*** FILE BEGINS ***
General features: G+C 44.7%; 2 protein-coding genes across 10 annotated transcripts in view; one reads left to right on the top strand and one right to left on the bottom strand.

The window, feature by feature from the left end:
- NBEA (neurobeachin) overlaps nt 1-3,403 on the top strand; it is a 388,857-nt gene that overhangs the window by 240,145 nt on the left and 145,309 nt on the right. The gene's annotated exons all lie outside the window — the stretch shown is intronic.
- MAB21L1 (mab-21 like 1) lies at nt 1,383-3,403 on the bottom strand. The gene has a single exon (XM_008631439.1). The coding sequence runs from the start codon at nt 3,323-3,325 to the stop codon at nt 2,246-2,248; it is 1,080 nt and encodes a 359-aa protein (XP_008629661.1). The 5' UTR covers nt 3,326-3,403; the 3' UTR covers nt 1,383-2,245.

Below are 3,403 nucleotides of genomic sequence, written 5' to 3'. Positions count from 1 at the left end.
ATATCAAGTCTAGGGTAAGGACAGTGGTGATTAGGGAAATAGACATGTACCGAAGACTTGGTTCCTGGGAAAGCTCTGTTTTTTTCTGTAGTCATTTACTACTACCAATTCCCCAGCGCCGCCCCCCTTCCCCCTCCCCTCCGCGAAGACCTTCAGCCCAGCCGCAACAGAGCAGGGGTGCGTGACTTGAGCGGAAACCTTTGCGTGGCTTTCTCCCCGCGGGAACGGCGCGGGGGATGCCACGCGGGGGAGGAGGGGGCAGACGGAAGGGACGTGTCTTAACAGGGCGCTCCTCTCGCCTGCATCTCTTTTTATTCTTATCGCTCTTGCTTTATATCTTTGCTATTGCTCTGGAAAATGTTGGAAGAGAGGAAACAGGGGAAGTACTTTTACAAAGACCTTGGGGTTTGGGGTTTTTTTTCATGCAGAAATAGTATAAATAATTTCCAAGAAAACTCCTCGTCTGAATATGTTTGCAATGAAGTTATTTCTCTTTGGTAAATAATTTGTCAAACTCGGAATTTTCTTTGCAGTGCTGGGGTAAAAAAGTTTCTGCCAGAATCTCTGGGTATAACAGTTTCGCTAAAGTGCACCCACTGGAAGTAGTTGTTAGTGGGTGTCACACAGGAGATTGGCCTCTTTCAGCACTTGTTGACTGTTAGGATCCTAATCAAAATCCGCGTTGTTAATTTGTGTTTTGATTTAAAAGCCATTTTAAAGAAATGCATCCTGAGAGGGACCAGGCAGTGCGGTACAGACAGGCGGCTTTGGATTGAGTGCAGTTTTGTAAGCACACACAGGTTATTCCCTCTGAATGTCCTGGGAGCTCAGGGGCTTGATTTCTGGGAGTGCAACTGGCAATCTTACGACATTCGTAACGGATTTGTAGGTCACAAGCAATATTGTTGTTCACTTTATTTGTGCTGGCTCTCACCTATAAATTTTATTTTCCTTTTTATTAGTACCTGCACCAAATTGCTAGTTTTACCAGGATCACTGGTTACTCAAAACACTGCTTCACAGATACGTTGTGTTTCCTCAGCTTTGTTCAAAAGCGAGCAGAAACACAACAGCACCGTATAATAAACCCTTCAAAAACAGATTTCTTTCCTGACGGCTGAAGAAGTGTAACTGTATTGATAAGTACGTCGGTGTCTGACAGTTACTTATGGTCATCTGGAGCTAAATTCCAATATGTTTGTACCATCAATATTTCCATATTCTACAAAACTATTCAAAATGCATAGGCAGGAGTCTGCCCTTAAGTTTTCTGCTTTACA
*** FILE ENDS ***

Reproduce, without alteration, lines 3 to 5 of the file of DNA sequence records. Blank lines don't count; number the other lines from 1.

- NBEA (neurobeachin) overlaps nt 1-3,403 on the top strand; it is a 388,857-nt gene that overhangs the window by 240,145 nt on the left and 145,309 nt on the right. The gene's annotated exons all lie outside the window — the stretch shown is intronic.
- MAB21L1 (mab-21 like 1) lies at nt 1,383-3,403 on the bottom strand. The gene has a single exon (XM_008631439.1). The coding sequence runs from the start codon at nt 3,323-3,325 to the stop codon at nt 2,246-2,248; it is 1,080 nt and encodes a 359-aa protein (XP_008629661.1). The 5' UTR covers nt 3,326-3,403; the 3' UTR covers nt 1,383-2,245.

Below are 3,403 nucleotides of genomic sequence, written 5' to 3'. Positions count from 1 at the left end.